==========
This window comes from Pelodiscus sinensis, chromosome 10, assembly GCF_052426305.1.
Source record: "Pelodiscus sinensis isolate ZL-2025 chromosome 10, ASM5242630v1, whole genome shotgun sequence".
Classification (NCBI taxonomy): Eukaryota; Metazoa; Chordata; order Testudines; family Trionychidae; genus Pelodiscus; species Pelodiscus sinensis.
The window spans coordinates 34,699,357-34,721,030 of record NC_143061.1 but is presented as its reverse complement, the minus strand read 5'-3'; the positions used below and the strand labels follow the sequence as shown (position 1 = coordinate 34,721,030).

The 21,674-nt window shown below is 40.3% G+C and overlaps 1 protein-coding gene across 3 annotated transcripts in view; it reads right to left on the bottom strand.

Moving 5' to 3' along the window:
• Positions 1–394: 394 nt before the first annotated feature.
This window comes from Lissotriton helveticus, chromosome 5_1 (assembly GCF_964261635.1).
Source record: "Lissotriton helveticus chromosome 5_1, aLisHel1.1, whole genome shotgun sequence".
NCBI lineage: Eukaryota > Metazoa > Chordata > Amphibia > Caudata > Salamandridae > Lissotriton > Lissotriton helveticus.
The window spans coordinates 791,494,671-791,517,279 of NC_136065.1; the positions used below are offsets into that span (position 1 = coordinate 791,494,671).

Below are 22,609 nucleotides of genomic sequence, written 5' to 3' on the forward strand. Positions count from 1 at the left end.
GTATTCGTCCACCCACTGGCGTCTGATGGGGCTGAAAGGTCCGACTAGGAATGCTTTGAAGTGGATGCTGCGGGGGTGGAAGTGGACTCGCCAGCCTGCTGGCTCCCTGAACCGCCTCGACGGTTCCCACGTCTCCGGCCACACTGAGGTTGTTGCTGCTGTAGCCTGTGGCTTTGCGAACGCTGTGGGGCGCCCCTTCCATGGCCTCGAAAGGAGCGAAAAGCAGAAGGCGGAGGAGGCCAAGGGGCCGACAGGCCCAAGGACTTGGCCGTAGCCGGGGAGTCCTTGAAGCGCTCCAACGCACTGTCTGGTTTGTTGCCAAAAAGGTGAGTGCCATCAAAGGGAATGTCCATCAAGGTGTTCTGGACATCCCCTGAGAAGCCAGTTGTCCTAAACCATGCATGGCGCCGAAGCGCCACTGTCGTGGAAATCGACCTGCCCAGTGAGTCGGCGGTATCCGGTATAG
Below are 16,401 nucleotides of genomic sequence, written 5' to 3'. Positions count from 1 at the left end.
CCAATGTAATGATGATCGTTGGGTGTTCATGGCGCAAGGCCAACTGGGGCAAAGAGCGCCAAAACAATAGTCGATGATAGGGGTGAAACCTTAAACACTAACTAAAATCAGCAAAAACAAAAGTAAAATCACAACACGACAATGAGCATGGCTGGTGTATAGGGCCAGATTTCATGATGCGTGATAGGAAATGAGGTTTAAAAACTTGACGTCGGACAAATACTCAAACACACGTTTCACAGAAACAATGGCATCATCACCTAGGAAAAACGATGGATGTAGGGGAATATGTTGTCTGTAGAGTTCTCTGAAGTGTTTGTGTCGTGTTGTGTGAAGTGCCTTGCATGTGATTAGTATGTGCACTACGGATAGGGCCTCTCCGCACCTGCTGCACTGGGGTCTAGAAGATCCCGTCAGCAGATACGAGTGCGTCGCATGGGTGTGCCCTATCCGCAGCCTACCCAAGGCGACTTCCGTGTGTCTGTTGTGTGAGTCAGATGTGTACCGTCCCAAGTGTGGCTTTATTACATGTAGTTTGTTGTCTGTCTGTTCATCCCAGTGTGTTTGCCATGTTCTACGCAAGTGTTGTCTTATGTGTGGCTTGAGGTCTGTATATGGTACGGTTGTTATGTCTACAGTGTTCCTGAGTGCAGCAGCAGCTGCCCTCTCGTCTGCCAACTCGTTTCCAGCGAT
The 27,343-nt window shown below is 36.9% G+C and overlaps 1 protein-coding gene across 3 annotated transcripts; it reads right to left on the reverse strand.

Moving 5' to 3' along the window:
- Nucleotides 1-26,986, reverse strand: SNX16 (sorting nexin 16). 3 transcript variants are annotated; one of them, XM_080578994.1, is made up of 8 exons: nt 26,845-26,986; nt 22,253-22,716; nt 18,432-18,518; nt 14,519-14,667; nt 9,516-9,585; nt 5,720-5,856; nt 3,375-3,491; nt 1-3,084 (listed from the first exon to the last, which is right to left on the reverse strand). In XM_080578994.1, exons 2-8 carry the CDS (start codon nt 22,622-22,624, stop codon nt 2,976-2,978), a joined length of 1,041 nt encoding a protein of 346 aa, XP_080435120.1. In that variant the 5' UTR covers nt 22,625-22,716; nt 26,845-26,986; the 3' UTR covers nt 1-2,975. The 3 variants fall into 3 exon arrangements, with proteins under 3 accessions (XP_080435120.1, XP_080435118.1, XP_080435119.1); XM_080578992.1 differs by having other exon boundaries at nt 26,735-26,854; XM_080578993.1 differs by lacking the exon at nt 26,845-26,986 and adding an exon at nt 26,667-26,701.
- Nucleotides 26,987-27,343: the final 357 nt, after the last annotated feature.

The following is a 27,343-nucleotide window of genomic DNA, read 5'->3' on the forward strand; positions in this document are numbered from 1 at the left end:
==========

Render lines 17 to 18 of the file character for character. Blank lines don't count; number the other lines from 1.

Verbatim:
Moving 5' to 3' along the window:
- Nucleotides 1-26,986, reverse strand: SNX16 (sorting nexin 16). 3 transcript variants are annotated; one of them, XM_080578994.1, is made up of 8 exons: nt 26,845-26,986; nt 22,253-22,716; nt 18,432-18,518; nt 14,519-14,667; nt 9,516-9,585; nt 5,720-5,856; nt 3,375-3,491; nt 1-3,084 (listed from the first exon to the last, which is right to left on the reverse strand). In XM_080578994.1, exons 2-8 carry the CDS (start codon nt 22,622-22,624, stop codon nt 2,976-2,978), a joined length of 1,041 nt encoding a protein of 346 aa, XP_080435120.1. In that variant the 5' UTR covers nt 22,625-22,716; nt 26,845-26,986; the 3' UTR covers nt 1-2,975. The 3 variants fall into 3 exon arrangements, with proteins under 3 accessions (XP_080435120.1, XP_080435118.1, XP_080435119.1); XM_080578992.1 differs by having other exon boundaries at nt 26,735-26,854; XM_080578993.1 differs by lacking the exon at nt 26,845-26,986 and adding an exon at nt 26,667-26,701.